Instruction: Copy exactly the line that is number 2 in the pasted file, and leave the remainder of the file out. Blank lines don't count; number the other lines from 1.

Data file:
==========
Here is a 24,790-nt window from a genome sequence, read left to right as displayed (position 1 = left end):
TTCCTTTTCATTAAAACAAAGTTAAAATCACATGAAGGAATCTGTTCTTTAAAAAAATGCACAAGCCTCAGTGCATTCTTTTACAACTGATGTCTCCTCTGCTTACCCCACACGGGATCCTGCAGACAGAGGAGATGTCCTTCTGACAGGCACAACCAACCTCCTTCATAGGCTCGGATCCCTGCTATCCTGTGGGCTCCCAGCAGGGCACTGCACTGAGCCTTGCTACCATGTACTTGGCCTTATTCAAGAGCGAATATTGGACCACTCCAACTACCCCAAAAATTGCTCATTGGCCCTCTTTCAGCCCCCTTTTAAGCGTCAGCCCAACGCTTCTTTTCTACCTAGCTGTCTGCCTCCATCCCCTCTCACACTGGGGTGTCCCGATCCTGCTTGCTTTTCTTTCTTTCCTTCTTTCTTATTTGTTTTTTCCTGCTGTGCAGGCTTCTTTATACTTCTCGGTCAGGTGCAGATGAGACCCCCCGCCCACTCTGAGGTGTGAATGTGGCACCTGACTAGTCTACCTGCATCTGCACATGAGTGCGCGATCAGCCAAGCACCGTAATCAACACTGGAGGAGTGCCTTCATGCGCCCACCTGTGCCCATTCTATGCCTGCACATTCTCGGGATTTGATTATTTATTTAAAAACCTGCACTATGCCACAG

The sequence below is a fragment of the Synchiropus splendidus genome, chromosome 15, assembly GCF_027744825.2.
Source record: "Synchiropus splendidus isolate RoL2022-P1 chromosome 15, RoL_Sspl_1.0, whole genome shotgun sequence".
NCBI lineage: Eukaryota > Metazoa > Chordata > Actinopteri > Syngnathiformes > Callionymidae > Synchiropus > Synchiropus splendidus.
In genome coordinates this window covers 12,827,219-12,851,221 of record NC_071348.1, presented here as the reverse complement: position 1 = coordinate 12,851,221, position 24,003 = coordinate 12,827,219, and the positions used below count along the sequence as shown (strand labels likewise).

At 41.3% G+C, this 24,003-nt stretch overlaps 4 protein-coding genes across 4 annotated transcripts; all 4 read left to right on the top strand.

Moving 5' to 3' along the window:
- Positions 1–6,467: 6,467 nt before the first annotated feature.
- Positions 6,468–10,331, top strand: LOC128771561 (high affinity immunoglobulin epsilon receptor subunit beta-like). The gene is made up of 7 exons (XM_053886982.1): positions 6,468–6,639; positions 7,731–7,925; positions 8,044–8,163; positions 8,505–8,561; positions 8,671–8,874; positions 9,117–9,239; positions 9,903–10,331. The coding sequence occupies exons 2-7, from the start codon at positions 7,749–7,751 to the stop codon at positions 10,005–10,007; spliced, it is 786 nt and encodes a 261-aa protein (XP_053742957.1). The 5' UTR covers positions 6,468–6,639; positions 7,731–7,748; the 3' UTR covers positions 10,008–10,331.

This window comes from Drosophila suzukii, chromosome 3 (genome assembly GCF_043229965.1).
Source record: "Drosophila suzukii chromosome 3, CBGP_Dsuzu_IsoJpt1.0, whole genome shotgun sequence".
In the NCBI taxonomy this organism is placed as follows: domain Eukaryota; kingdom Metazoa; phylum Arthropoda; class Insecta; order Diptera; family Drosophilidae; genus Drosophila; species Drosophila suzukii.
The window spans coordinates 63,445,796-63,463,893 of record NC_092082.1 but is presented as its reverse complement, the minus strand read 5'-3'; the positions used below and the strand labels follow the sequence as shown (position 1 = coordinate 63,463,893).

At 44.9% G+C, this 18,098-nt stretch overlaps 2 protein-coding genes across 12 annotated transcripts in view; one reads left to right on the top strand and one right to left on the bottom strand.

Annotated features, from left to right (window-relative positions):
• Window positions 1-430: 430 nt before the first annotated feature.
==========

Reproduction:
TTCCTTTTCATTAAAACAAAGTTAAAATCACATGAAGGAATCTGTTCTTTAAAAAAATGCACAAGCCTCAGTGCATTCTTTTACAACTGATGTCTCCTCTGCTTACCCCACACGGGATCCTGCAGACAGAGGAGATGTCCTTCTGACAGGCACAACCAACCTCCTTCATAGGCTCGGATCCCTGCTATCCTGTGGGCTCCCAGCAGGGCACTGCACTGAGCCTTGCTACCATGTACTTGGCCTTATTCAAGAGCGAATATTGGACCACTCCAACTACCCCAAAAATTGCTCATTGGCCCTCTTTCAGCCCCCTTTTAAGCGTCAGCCCAACGCTTCTTTTCTACCTAGCTGTCTGCCTCCATCCCCTCTCACACTGGGGTGTCCCGATCCTGCTTGCTTTTCTTTCTTTCCTTCTTTCTTATTTGTTTTTTCCTGCTGTGCAGGCTTCTTTATACTTCTCGGTCAGGTGCAGATGAGACCCCCCGCCCACTCTGAGGTGTGAATGTGGCACCTGACTAGTCTACCTGCATCTGCACATGAGTGCGCGATCAGCCAAGCACCGTAATCAACACTGGAGGAGTGCCTTCATGCGCCCACCTGTGCCCATTCTATGCCTGCACATTCTCGGGATTTGATTATTTATTTAAAAACCTGCACTATGCCACAG